Looking for the Line Man – Chanute to Eureka

Early morning in Chanute and the mist is still to clear

Riding days start early on the trail. Our alarms were set for 6am, by which time Jerry and Jonathan were already up, clipping their panniers onto their bikes and making coffee. First Baptist had been a great place to stay, but the TransAm never rests, so by 7am we were out of the door and heading into the murk of early morning Chanute.

As expected the place was deserted, but there’s more to this place than meets the eye. The town is named after Octave Chanute (the railway engineer) a friend and mentor of the Orville and Wilbur Wright. Chanute’s book ‘Progress in Flying Machines’ (1894) was a major reference for them. As such, he has been named by some as the ‘father’ of aviation. Just round the corner from First Baptist is a large metal sculpture marking his achievements.


Sculpture dedicated to Octave Chanute after whom the town is named

As is our now our daily habit, we make for the nearest diner for a large breakfast, today saw us in ‘The Grain Bin’ for the usual assortment of eggs, hash browns, sausage and pancakes. It’s the sort of comfort food that would have you piling on the pounds at home, but it fuels a long distance bike ride until well into the afternoon.

Kansas may be flat, but there’s still the occasional hill and plenty to see – including vultures, the site of an Indian tragedy during the civil war and endless farmland, with roads (many poorly maintained) threaded with telephone poles. Being close to Wichita I could not help humming the ‘Wichita line-man’ and wondered what he make of some of the poles, fast trying to assume a horizontal position.

Toronto, Kansas. With virtually every shop or business closed down or for sale  it's hard to see how it has a future.

Toronto, Kansas. With virtually every shop or business closed down or for sale it’s hard to see how it has a future.

On flat roads with the occasional tailwind, we make fast progress and by 11.30am forty miles have passed by with minimal effort. Sadly, the world seems to have passed by our destination – Toronto (Kansas). Our here there are large distances between centres of population, so we’d expected something interesting. But this was a town even the ghosts seemed to have left.


Sadly signs like this one in Toronto are commonplace throughout the rural areas we’ve been cycling through

Almost every building on Main Street had closed down or was up for sale. Only the US Post Office was open, so it’s fair to say turning up for the opening of an envelope is big news here. One building to the east of the street appeared to have collapsed out of sheer apathy. The Liquor Store had closed in January and was now for sale for 10,000 dollars. The Deli had also closed, yours for 7,500 dollars. We estimated we could probably have bought the whole town for 100,000.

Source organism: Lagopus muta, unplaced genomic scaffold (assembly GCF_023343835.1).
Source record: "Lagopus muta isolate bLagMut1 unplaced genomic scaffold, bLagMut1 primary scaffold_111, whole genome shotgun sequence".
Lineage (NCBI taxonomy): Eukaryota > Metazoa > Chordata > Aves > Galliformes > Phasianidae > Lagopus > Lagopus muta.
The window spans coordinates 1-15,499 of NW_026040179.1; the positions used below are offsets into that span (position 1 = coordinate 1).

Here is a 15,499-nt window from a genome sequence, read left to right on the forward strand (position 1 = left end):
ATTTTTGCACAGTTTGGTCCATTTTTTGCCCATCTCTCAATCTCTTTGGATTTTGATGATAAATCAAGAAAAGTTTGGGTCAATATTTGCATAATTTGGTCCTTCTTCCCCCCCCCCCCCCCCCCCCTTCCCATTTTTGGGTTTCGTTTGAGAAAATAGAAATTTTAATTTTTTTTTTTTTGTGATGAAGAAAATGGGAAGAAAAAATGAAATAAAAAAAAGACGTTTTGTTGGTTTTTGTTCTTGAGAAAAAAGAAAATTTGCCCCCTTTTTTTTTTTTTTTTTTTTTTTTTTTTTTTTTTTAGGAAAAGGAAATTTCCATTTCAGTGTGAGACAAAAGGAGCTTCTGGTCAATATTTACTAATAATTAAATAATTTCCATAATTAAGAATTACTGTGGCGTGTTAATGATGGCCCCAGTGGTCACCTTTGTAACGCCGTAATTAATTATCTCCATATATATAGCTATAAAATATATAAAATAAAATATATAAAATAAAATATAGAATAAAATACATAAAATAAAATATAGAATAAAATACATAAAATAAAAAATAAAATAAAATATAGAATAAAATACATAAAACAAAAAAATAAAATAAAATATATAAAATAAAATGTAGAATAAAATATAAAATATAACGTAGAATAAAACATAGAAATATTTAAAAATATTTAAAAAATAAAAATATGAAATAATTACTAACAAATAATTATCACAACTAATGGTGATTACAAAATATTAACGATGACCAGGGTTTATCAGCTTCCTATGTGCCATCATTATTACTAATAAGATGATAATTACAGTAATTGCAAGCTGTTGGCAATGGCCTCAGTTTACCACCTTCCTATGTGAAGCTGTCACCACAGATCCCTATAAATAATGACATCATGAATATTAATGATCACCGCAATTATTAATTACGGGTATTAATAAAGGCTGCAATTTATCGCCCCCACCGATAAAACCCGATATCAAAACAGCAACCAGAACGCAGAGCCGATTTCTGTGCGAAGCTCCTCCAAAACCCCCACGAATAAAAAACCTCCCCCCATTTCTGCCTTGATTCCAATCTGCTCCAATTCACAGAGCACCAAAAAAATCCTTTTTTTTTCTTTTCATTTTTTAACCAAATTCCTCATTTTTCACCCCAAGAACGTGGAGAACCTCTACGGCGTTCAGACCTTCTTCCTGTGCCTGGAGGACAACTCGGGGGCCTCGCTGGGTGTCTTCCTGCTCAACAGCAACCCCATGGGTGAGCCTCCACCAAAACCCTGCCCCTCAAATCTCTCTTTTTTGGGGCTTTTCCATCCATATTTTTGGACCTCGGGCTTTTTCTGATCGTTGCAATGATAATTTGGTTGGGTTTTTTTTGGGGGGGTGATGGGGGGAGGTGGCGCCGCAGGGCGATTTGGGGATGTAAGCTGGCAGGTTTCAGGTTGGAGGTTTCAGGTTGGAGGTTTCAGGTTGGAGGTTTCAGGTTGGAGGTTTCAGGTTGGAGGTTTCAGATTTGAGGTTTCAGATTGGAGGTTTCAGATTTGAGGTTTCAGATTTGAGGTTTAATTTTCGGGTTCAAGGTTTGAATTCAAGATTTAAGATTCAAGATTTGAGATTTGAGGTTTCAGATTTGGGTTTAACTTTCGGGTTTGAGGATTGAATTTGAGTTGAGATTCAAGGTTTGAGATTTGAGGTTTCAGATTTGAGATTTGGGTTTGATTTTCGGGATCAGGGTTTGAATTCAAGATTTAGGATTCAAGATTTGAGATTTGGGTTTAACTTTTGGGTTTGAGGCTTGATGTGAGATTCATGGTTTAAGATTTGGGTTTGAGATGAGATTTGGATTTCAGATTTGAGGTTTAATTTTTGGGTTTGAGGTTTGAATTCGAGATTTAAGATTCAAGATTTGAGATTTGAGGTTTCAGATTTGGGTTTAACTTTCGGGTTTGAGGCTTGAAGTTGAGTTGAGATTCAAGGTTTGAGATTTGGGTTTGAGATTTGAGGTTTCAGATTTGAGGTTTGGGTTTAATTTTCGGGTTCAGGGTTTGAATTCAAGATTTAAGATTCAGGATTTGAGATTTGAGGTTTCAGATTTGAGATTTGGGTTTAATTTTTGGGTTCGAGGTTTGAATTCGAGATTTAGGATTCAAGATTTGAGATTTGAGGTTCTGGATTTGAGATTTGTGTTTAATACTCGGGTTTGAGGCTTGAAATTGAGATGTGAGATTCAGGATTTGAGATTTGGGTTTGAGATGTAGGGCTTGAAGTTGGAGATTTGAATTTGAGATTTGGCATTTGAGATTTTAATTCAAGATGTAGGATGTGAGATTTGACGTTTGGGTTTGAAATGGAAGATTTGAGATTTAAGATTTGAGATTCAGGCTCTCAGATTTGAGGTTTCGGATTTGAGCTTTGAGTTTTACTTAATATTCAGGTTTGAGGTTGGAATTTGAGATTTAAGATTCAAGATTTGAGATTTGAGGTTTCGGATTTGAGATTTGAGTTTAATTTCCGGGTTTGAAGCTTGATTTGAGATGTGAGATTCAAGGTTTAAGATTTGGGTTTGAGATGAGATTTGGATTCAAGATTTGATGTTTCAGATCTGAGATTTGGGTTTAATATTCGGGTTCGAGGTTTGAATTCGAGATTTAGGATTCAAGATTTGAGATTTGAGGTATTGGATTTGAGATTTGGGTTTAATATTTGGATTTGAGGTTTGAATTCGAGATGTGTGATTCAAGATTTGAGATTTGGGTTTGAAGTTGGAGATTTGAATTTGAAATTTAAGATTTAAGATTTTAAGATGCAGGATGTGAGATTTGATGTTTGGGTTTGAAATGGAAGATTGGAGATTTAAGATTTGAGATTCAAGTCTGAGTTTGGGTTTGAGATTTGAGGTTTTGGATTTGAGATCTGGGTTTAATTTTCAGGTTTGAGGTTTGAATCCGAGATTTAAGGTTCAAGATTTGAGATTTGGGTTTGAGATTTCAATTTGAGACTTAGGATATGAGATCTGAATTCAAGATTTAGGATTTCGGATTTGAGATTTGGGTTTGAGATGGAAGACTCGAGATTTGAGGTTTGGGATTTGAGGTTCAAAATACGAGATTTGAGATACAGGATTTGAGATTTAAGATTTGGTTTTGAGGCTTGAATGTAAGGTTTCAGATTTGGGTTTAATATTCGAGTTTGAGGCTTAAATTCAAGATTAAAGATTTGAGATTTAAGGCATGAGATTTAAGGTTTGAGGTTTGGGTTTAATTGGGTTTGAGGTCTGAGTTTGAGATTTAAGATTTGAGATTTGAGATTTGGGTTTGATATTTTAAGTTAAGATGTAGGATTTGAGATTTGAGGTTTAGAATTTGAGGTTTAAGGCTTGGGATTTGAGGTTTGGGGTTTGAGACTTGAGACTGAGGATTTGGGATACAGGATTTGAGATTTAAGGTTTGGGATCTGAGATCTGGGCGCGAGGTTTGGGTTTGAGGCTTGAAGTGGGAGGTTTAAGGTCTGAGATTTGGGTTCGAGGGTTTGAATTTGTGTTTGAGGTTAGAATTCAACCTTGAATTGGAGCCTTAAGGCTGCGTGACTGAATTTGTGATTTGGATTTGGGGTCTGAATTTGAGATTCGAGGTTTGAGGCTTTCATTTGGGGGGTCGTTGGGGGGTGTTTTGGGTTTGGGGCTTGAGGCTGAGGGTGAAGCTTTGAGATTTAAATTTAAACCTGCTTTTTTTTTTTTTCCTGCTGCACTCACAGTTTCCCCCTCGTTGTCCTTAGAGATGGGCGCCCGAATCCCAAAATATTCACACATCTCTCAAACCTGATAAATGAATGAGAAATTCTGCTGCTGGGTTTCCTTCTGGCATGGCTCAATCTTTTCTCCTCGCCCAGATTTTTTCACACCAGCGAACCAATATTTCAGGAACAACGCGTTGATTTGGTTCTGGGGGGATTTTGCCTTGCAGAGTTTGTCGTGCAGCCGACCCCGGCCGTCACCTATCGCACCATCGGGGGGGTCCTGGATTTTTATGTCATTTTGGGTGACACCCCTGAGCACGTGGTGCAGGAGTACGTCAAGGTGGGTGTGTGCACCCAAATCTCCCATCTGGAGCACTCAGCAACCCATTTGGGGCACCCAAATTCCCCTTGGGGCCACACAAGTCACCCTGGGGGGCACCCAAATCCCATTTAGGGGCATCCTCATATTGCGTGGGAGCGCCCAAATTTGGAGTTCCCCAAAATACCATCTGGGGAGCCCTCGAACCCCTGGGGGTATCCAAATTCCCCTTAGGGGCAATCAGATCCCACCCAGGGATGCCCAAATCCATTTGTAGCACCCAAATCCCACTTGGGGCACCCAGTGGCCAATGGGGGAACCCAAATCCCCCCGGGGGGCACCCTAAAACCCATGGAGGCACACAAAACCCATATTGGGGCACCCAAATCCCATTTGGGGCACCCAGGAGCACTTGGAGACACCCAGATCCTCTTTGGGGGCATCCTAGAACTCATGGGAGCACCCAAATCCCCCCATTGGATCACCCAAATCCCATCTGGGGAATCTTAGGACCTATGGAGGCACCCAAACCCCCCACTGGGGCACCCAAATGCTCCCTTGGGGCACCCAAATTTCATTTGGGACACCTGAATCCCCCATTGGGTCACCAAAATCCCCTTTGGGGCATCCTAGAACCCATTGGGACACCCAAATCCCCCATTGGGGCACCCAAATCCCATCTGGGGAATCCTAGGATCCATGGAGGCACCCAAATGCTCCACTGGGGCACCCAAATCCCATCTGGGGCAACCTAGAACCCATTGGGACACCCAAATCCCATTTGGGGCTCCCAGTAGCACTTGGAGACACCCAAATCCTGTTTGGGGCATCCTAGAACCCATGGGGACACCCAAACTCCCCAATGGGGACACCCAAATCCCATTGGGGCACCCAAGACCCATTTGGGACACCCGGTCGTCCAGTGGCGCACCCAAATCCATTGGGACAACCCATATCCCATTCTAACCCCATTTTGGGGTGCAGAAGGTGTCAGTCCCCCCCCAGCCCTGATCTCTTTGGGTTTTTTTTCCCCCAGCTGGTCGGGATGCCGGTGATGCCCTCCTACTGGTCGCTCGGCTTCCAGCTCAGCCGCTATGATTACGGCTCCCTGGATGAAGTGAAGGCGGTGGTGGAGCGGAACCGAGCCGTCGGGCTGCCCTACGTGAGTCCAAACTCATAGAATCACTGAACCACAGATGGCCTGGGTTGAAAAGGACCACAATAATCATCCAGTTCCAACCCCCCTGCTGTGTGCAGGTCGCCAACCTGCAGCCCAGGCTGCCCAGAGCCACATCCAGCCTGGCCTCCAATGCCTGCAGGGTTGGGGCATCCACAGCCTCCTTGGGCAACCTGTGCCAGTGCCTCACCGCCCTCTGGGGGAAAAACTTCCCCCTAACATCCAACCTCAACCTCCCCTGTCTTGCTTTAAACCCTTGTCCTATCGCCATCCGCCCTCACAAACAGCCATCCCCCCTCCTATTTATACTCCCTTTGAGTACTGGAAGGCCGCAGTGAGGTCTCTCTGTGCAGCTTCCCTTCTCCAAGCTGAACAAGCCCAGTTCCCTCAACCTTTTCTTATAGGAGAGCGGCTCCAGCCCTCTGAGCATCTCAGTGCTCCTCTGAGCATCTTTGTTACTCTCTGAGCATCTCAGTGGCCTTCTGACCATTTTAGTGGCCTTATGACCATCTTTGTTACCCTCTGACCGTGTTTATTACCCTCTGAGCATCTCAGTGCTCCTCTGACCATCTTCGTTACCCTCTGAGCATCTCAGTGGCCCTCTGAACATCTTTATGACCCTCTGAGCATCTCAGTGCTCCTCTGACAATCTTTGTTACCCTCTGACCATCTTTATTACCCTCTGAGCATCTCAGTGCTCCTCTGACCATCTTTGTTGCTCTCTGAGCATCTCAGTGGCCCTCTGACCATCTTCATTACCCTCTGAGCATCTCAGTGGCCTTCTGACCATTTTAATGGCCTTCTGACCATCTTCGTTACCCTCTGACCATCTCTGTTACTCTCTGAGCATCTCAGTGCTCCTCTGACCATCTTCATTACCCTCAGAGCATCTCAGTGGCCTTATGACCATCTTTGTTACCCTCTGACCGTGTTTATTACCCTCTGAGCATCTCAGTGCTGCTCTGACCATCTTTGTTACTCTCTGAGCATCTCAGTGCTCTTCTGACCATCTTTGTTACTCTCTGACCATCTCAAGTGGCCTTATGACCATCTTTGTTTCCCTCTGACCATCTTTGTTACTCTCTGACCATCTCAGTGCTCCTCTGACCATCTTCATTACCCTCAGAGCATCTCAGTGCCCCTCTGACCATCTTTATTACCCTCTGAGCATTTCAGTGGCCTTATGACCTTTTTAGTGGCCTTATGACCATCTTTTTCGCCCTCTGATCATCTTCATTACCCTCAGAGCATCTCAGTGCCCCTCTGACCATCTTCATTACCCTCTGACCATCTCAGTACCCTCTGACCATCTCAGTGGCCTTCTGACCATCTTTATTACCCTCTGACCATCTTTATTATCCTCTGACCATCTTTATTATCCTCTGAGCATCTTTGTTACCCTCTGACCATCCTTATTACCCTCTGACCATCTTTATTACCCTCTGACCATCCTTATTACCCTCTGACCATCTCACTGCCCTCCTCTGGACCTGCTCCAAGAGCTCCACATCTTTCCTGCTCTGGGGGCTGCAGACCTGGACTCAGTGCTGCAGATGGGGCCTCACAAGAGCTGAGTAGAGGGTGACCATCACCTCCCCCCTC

As I stood in the middle of Main Street (with absolutely no chance of being hit by a car) it all seemed rather sad. The buildings were simple and probably hadn’t changed in a hundred years, but there was some interesting detailing and people had obviously tried to make a go of running businesses in town, but they were obviously flogging a dead horse. Well they probably wouldn’t even have got that far as Toronto was clearly a no-horse town.


On the outskirts of Toronto, the story was no better

More derelict buildings on the outskirts revealed seemingly terminal decline. Maybe Toronto will find a way, but time, it’s clear, is running out fast. A few miles out of town we entered the Lizard Lips cafe for some lunch, here at least was some life and we sat down to burgers and sarnies among the grocery shelves, fishing equipment and live minnows, available as bait. I made a serious error in ordering a Dagwood hoagie, not realising the name was a nod to an American strip cartoon character known for making impossibly large sandwiches. So I was rather shocked when a tower of a roll turned up filled with enough ham, salami and cheese to keep your average deli in operation for three weeks.


Hummingbirds outside the Lizard Lips cafe. We could have stopped and watched them all day

While I devoured the mountain of meat we watched tiny hummingbirds dipping into a feeder outside the window – simply stunning little creatures, although Jerry (who has hummingbirds in Oregon) told me that some of these birds have become so reliant on food supplied by humans that they have stopped migrating south in the winter.


Not all of Kansas is flat – we are now cycling through the Flint Hills, a key area for cattle-grazing

After lunch we ploughed onto towards Eureka, entering one of the worlds great beef cattle feeding grounds – The Flint Hills, covering four and a half million acres. The 25 miles to Eureka passed in no time and we wanted to go further, but with major storms building up for early evening and our next destination at least 40 miles away we headed into town.

A search for accommodation found Joanie Cain, who kindly opened up the Christian and Congregational Church for Jerry Jonathan Terry and myself. We took advantage of the large kitchen and all had a cook up of pasta, veg, English Muffins and sweet corn, later followed by pie and cold milk, an American tradition well worth adopting on the other side of the pond.


Dinner at the Christian and Congregational Church, Eureka

Today’s miles: 64 miles
Total Miles since First Landing: 1757

Written by Paul


  1. Another great read – those ‘ghost towns’ sound incredible. Sad really – that whole communities can just disappear leaving an empty shell behind.

  2. Love the names of some of the towns you are riding through – Eureka et al… Still really enjoying a great read.

Leave a reply